Ah, Cheers. Norm, Cliff, Sammy, Coach... those were the good old days. Here's what you should do, Cheers. Every time you start to practice, do some scales. In the "olden days" (like back when Cheers was still on "television") they called this "warming up." Do this relentlessly, for maybe ten or fifteen minutes. Then start working on your solos, or what I like to call "playing some songs for a while." Also be relentless when you do this. When you think your fingers are going to have to go around in little tiny wheelchairs because you've been so relentless with your practice, stop. Take a few deep, relentless breaths, give your hands a quick, relentless shake, and then do another ten or fifteen minutes of relentless scales. Just as a note to all of you relenting custards out there, it's time to stop relenting. If you're going to do anything, do it relentlessly. Get up and get a drink of water, but do it relentlessly. Do you know why Luke couldn't Jedi mind-lift his x-wing out of the Dagobah swamp? You got it: he relented. You guys have got to stop relenting. Now if you'll excuse me, I've got to go piss, relentlessly.
Hey VH, I've been reading your column for awhile now and I wanted some insight on what you think makes a band original or unique. Me and my friends are starting up a band and we love the things that we have come up with. Only problem is me and the bass player are constantly wondering if we sound too much like our main influence. He thinks we need to branch out more and incorporate more genres into our sound, but I like how we sound and I believe that while the music certainly sounds like our main influence, it is different enough to not be labeled a ripoff. I want to be original but I also want to stay within my favorite genre. My question to you is, what do you think makes a band "original?" Lyrical subject matter? Synthesizing a lot of different genres into one? How can we stay in our genre, but stick out in the genre as unique?
Best way to stand out is to be really, really good. But that is too obvious an answer to be satisfying, so I'll expand. Don't try to stand out by just grabbing different genres and smashing them together. Play the genres you like. If you play long enough, you'll find your own identity within your genre. Your songwriting will differentiate you from your influences, even if you start out by ripping them off. Eventually you will grow a "pair" (and if you and your bandmates are chicks, then yes, I mean a pair of ovaries. Big, hairy ovaries) and you'll find your own sound. And here's a thing: you as players probably don't sound the same as the players in your hero band. You will have to struggle with your own limitations, and you'll grow as players to do somethings really well, but if you're writing your own songs while you'll grow it as you write. This means that you'll write songs that let you do what you do best, even if that means the song doesn't sound exactly like a classic "Evil Band X" song. Are you looking for advice? Stop angsting. Play the genre you love, wear your influences on your sleeve, and just try to be awesome. And relentless. Don't forget to be relentless.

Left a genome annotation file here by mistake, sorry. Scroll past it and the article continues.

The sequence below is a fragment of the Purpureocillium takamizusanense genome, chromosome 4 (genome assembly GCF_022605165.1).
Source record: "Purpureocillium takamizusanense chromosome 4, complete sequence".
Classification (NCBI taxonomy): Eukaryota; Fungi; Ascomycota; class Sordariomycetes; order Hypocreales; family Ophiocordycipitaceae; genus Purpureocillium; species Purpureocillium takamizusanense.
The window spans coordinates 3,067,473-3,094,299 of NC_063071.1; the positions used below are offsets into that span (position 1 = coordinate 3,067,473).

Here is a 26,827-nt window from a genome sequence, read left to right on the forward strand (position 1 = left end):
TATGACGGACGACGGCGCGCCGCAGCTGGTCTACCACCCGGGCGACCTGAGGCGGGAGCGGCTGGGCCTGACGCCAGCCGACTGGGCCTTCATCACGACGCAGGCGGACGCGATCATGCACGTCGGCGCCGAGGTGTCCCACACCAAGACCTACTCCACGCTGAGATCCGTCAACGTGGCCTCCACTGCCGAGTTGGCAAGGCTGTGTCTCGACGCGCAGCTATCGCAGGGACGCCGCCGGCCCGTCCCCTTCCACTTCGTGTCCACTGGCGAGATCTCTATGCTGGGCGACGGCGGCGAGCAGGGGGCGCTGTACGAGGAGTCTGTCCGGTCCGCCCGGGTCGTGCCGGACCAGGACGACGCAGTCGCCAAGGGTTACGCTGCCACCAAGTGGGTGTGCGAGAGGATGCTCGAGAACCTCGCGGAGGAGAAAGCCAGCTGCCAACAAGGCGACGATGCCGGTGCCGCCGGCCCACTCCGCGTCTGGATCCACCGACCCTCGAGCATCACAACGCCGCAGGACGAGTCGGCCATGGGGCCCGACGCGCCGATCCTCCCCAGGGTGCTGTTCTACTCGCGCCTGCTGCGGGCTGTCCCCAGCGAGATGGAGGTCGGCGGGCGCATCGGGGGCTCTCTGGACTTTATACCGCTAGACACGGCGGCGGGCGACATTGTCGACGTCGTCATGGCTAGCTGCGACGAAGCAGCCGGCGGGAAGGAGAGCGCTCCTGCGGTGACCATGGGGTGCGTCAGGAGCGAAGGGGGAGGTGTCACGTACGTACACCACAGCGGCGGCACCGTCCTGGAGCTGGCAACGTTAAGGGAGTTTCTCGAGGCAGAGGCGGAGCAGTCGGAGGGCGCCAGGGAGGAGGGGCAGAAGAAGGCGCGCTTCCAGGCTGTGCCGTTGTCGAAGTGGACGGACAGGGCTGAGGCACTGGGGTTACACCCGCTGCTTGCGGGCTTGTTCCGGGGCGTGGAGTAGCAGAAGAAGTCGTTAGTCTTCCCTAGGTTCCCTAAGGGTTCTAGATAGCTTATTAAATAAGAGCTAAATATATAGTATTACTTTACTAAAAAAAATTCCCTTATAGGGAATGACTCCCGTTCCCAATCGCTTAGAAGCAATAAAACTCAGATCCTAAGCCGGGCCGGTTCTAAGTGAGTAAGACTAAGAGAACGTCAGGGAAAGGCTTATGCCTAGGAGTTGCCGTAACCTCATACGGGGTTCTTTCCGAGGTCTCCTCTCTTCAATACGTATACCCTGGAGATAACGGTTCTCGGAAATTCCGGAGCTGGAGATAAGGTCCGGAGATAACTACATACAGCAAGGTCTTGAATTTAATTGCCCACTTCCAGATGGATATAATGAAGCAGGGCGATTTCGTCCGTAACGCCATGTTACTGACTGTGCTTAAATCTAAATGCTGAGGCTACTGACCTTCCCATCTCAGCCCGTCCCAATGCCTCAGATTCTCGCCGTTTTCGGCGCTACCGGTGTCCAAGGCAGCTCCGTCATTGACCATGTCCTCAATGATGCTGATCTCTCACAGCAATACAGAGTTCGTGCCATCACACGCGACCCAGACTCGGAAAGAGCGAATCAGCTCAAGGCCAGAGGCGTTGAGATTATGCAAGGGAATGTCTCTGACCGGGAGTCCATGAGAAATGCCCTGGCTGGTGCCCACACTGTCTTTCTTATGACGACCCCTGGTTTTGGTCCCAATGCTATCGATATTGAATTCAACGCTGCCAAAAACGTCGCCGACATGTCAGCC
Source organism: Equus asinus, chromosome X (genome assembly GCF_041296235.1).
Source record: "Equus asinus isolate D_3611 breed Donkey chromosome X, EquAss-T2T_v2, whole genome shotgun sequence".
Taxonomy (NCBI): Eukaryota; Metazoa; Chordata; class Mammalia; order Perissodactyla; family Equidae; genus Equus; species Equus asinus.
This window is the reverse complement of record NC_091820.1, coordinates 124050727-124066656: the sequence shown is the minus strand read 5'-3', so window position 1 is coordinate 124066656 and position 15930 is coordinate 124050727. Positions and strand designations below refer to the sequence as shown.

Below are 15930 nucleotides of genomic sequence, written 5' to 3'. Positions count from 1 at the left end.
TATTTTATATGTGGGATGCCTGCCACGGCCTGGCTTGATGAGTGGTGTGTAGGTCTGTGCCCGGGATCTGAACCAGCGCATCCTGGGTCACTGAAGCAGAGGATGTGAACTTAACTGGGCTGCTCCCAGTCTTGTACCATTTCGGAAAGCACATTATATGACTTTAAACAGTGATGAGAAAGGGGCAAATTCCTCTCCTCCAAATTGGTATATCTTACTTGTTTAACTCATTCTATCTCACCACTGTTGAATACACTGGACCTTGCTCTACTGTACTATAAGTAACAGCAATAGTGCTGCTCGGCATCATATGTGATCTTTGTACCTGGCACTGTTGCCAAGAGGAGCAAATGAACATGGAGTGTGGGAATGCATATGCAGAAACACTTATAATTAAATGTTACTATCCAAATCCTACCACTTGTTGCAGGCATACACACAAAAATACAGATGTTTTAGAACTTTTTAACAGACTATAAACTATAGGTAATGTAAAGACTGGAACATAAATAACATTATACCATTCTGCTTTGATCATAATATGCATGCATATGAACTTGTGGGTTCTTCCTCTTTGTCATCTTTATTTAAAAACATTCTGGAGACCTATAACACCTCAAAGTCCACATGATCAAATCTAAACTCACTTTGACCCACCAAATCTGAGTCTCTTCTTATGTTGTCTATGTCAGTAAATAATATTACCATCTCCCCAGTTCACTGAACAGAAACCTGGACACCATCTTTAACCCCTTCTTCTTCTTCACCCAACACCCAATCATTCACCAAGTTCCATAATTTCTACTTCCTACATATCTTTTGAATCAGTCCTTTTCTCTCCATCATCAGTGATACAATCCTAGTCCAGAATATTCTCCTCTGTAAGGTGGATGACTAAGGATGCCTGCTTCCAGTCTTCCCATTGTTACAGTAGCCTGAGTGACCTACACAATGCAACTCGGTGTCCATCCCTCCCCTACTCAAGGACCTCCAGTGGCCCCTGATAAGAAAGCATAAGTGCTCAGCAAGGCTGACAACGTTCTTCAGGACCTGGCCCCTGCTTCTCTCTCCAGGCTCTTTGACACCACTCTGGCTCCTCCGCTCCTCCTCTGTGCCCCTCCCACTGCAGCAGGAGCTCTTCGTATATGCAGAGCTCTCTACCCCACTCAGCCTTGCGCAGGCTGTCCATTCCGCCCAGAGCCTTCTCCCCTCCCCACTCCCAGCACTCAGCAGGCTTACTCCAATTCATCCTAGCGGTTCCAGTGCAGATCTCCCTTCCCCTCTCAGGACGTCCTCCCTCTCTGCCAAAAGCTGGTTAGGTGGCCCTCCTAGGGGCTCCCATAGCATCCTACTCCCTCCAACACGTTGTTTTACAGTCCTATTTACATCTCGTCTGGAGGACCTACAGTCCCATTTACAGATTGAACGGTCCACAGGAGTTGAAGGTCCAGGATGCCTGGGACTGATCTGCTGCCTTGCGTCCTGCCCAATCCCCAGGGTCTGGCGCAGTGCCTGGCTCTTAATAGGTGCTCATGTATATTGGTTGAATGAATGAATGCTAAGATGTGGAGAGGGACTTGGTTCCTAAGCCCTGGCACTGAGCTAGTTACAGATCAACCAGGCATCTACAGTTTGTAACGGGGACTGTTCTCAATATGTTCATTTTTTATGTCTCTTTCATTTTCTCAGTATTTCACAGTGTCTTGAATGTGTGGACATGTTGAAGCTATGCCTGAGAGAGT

Hey there, Van H! I am in a band with my three best friends. Every time that we have jammed together, it has been great and I love being part of of the band. Recently, we have been writing a couple of songs. The problem is that we don't have a singer. Like I said earlier, I am in a group with my three best friends, and I would really like to keep it that way, I really don't like the idea of becoming a 5-piece, I wouldn't want to ruin the chemistry within the band. Lately I have been writing my own lyrics, and they all reflect on my own personal experiences, so I've been really wanting to sing my own lyrics. However I am a very average singer. I reckon I would have the stage presence that a top singer would have (I have no sense of embarrassment at all), I'm just a little bit tone deaf, which could turn people off our music. There is also my bassist, who can sing alright, but he is the shyest person I know. There is no way he would be able to let go on stage. This wouldn't really be an issue if he was just a bassist, but as a singer I feel that you have to have a certain aura which he just doesn't have. So my question is this: do I try and convince my band mates that my lyrics are important to me and that I want to perform them on my own? Do I let my bassist sing knowing that we may sound better, but we will suck live? Or do we risk the chemistry of the whole band and look for a new singer? Cheers for reading (and maybe even answering!) this. Sam